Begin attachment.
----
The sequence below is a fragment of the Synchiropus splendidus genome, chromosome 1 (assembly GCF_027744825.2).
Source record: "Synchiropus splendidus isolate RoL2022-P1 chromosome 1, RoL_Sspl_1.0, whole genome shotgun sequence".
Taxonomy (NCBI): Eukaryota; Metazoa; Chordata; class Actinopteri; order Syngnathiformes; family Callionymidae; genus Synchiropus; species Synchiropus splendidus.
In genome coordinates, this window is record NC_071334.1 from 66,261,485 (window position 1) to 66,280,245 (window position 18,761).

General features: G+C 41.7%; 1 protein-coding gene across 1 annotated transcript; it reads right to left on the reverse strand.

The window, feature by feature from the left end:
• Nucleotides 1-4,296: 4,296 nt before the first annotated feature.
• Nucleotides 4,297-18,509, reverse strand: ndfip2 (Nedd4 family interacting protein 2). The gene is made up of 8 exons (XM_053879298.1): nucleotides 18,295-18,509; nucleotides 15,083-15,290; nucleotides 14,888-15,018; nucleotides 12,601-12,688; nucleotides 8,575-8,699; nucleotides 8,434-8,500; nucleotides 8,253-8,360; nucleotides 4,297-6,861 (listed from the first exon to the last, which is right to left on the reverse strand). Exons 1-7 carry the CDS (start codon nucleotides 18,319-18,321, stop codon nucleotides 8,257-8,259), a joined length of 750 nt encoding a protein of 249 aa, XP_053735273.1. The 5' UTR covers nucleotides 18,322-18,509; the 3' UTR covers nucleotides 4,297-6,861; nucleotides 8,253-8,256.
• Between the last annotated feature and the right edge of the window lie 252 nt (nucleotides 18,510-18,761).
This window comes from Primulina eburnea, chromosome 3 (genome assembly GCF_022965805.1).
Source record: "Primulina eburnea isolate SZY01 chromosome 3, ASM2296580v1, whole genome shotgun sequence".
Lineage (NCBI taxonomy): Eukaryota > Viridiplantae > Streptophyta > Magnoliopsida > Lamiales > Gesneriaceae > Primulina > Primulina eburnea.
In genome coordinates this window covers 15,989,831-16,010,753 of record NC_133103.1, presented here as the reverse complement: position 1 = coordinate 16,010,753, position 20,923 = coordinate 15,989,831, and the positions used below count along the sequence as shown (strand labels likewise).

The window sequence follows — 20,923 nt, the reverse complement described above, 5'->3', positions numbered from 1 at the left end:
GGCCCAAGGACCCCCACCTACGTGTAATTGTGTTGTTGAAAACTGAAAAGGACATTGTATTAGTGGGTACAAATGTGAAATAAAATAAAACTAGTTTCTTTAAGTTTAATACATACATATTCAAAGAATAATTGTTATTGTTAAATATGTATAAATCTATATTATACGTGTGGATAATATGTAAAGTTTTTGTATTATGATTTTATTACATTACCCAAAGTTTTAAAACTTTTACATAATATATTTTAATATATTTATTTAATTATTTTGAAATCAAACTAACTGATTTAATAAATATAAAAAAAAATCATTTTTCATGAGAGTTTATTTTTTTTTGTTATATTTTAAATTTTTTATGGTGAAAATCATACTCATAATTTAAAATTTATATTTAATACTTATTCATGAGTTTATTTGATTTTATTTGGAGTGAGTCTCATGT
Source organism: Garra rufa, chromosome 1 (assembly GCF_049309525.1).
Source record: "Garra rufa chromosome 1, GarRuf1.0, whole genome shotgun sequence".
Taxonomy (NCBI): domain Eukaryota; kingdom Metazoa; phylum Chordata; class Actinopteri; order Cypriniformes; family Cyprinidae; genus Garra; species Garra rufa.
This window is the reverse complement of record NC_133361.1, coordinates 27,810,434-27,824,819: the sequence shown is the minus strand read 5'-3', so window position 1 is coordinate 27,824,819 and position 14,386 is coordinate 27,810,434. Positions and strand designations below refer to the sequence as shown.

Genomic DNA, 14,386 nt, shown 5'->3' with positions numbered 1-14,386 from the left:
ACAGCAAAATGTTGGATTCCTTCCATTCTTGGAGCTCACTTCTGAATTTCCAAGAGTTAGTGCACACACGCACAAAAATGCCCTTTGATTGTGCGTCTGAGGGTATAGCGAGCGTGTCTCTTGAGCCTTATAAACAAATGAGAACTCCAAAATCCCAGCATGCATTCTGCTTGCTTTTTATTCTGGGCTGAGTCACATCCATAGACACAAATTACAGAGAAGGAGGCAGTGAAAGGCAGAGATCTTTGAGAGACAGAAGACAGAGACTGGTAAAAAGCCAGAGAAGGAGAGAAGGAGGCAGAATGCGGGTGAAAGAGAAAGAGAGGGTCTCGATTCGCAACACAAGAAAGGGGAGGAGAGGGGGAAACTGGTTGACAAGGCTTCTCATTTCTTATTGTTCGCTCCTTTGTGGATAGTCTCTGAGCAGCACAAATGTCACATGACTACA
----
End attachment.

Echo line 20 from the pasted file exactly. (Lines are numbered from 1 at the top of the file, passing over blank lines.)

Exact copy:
Genomic DNA, 14,386 nt, shown 5'->3' with positions numbered 1-14,386 from the left: